The moustachioed mastermind of Brazil's fifth world crown in 2002 has been re-installed to guide next year's World Cup hosts after a slide down the FIFA rankings but was left with much to ponder.
Veteran Ronaldinho, one of Scolari's trump cards during his previous spell in the hot seat, donned the famous yellow shirt for the first time in a year but the 32-year-old missed a first-half penalty before being withdrawn at halftime.
England capitalised on their early let-off with Rooney producing a cool finish to fire his side ahead after 27 minutes, his 33rd goal for his country.
Substitute Fred equalised for Brazil three minutes after half-time and struck the crossbar as Scolari's side briefly came alive in a fixture that kicked off a year of events to mark the 150th anniversary of the Football Association.
Lampard, one of six Chelsea players on display including Ashley Cole making his 100th appearance for England, sent the majority of the 87,000 fans home happy with a superb curled winner on the hour.
Brazil struggled to threaten in the closing stages and England comfortably held on for their first victory over Brazil in nine attempts stretching back to 1990.
Roy Hodgson's England can expect a more nervy night in Montenegro next month where defeat could derail their World Cup qualification campaign, but they will move forward full of confidence after taking the scalp of Brazil.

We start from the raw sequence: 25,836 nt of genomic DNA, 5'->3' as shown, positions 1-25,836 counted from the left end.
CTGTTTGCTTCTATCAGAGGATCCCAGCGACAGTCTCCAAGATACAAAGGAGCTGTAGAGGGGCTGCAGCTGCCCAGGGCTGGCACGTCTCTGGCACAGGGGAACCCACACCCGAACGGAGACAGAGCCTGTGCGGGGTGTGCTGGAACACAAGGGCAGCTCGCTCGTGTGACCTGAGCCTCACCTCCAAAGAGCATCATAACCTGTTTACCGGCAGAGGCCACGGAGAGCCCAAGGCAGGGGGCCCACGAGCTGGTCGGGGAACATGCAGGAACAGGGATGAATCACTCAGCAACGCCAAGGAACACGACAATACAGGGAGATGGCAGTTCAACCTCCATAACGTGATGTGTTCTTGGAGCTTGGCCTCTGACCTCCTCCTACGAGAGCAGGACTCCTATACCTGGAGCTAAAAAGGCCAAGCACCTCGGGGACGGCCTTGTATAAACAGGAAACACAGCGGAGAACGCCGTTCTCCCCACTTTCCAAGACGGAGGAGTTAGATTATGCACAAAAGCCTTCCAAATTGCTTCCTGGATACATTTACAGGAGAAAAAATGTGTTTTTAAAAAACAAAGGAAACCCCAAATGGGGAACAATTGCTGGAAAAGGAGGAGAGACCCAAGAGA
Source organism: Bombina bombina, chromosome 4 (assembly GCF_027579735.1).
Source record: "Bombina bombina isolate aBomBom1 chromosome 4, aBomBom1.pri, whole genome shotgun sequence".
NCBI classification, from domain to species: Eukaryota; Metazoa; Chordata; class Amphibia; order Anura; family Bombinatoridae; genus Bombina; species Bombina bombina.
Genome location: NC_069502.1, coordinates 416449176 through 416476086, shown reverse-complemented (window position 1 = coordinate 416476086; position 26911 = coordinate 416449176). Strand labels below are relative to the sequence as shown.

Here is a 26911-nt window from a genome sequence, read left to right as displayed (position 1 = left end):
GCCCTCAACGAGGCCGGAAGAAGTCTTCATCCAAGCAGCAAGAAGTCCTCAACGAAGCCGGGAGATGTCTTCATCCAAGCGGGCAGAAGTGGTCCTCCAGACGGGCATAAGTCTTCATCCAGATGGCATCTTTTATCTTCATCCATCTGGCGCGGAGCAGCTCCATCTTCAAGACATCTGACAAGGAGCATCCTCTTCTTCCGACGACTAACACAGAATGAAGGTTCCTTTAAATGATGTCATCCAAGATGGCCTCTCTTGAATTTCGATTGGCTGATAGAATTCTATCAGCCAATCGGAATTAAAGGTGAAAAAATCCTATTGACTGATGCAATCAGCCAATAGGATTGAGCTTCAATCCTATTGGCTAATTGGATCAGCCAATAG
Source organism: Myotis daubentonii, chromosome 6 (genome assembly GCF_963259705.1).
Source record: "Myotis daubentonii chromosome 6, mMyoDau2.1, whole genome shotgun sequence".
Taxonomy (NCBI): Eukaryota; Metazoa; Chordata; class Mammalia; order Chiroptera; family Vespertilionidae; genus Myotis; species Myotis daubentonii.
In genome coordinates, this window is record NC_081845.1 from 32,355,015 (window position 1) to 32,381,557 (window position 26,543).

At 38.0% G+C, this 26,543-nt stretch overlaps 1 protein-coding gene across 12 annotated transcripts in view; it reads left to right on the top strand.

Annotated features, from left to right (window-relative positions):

"We were rather hoping things would go our way as we began our 150th year celebrations but we knew it wouldn't be easy because we chose to play Brazil," Hodgson told reporters.
"But I'm pleased with the way the players went about their business. I don't think we stole anything and apart from a mad spell just after half-time we dealt well with the questions they asked us and we asked plenty of questions for them."
Scolari, who after guiding Brazil to glory in Japan and South Korea, took Portugal to the semis in 2006 and came close to taking the England job before a brief spell as Chelsea manager, shrugged off the defeat.
"When I was coach of Kuwait I lost my first match, when I was coach of Brazil, I lost my first match and when I was coach of Portugal I also lost my first match, but every time I went on to be successful," Scolari told reporters.
While declaring Ronaldinho his side's best player for "20 minutes" the forward whose long-range goal knocked England out of the 2002 World Cup looked past his best.
England, on the other hand, were youthful with 21-year-old Jack Wilshere catching the eye on his seventh senior appearance and Theo Walcott's pace causing problems for Brazil.
Wilshere's first significant contribution was to concede a penalty when he handled Ronaldinho's cross after 19 minutes but Joe Hart produced a great low save to deny the former Barcelona player.
That escape energised England and they went ahead when Wilshere, proving more useful at the other end, slid in Walcottt with clever pass. Julio Cesar saved Walcott's effort but when the ball rebounded to Rooney he cal
Get the best features, fun and footballing frolics straight to your inbox every week.
Thank you for signing up to Four Four Two. You will receive a verification email shortly.
There was a problem. Please refresh the page and try again.